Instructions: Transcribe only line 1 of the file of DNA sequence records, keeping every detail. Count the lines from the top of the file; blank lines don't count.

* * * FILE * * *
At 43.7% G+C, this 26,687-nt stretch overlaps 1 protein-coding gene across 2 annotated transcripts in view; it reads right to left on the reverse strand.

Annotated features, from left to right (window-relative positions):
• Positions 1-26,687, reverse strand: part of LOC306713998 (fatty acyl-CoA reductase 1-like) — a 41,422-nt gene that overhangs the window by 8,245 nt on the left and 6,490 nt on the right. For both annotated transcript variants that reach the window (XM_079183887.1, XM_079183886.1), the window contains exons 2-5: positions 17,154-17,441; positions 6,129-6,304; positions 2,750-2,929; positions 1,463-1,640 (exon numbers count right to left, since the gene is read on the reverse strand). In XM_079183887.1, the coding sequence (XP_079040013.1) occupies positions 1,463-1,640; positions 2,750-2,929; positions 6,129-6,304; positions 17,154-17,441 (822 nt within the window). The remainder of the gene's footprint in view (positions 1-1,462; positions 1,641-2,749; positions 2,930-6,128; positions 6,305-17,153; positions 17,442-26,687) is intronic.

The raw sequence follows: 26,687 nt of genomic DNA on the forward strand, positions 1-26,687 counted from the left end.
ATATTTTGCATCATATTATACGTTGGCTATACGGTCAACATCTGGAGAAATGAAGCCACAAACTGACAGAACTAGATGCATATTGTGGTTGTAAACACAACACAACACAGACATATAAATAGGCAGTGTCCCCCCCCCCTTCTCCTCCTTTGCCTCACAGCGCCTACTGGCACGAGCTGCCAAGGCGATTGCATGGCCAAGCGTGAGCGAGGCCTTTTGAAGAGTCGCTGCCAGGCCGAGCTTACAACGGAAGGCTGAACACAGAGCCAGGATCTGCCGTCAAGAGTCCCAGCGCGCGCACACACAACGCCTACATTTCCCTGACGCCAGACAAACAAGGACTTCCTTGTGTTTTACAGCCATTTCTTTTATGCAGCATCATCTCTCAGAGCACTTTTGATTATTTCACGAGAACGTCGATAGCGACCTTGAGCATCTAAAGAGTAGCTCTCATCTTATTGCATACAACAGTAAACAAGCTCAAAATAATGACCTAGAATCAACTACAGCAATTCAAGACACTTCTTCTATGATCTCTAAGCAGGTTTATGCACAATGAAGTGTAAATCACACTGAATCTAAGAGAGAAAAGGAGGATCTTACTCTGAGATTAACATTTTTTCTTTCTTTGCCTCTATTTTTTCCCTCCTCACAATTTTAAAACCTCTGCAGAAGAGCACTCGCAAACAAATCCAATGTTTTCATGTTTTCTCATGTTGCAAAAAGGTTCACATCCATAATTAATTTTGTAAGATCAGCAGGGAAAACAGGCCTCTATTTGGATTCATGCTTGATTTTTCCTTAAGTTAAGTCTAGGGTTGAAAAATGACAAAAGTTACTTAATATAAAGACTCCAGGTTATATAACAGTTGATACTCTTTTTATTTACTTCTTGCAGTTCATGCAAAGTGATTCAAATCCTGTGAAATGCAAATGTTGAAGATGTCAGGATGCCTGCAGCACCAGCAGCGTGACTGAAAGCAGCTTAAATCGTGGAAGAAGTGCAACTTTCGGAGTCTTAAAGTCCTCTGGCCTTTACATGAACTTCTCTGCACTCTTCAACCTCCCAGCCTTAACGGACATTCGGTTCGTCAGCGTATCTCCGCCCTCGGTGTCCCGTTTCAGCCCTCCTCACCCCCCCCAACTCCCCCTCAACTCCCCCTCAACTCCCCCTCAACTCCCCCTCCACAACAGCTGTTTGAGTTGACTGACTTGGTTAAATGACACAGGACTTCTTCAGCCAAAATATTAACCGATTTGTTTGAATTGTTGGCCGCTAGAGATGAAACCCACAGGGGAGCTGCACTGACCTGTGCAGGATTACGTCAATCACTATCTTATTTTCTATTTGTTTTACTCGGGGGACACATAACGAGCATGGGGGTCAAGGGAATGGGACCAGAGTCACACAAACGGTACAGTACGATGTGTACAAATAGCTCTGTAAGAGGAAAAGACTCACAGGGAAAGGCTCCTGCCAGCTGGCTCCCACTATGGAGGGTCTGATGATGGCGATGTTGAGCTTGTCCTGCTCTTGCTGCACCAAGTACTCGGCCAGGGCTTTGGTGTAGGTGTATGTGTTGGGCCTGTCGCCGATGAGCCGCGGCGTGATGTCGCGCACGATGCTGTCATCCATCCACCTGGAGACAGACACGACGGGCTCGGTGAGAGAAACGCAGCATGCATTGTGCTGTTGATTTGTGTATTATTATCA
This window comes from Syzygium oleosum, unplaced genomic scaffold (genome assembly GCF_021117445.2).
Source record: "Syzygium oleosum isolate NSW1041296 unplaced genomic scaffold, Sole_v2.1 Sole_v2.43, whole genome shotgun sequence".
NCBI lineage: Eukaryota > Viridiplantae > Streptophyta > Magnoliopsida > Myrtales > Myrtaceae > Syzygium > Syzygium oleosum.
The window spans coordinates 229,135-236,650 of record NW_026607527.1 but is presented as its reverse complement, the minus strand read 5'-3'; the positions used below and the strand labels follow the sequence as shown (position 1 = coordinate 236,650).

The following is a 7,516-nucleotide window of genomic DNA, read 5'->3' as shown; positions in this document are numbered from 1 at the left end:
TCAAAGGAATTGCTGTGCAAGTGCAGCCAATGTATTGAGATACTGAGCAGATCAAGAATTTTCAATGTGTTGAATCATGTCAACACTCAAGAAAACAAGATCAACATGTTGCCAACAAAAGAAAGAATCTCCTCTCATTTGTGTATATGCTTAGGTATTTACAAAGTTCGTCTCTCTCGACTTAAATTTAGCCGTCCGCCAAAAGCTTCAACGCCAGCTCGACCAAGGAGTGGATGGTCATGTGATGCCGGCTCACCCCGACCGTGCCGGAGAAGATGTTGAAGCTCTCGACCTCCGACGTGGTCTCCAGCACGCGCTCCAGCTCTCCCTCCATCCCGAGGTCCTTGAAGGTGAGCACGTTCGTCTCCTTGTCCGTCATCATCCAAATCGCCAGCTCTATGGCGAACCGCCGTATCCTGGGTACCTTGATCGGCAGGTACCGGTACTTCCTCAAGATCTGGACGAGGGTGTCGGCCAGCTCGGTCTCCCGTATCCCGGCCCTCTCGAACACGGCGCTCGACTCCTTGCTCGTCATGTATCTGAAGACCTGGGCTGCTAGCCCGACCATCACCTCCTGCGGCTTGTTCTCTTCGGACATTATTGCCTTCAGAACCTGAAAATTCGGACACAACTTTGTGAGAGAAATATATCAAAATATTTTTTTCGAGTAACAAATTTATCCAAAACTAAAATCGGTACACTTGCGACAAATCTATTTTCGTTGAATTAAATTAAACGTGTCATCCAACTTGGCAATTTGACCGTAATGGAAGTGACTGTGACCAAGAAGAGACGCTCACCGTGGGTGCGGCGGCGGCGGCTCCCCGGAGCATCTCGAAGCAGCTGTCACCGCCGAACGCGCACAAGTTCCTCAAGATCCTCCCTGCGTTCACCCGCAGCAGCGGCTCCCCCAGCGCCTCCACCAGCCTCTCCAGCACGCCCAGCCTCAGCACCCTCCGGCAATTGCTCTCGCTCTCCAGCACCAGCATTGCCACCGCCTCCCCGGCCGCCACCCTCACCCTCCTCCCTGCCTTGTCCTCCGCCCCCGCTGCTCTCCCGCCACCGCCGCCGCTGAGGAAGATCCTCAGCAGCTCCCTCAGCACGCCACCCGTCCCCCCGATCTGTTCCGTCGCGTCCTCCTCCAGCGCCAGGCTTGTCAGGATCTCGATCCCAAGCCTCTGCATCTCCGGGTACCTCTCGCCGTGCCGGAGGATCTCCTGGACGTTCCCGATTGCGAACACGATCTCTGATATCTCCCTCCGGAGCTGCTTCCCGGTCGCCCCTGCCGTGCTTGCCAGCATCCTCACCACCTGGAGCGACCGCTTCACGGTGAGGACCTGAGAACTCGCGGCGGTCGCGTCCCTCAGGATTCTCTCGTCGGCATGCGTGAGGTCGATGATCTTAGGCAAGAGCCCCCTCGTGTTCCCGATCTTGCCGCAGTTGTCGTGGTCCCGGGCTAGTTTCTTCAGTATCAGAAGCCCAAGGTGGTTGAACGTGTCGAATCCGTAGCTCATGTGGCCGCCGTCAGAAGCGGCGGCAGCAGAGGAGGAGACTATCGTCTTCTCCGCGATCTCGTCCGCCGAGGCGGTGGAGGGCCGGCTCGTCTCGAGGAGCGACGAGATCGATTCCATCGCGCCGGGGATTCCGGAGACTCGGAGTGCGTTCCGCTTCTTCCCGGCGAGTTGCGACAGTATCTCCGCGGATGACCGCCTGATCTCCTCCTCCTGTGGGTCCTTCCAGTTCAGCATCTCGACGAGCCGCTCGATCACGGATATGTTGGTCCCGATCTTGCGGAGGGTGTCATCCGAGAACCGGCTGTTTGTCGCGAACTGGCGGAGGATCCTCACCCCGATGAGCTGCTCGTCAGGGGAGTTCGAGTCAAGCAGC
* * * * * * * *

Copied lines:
At 43.7% G+C, this 26,687-nt stretch overlaps 1 protein-coding gene across 2 annotated transcripts in view; it reads right to left on the reverse strand.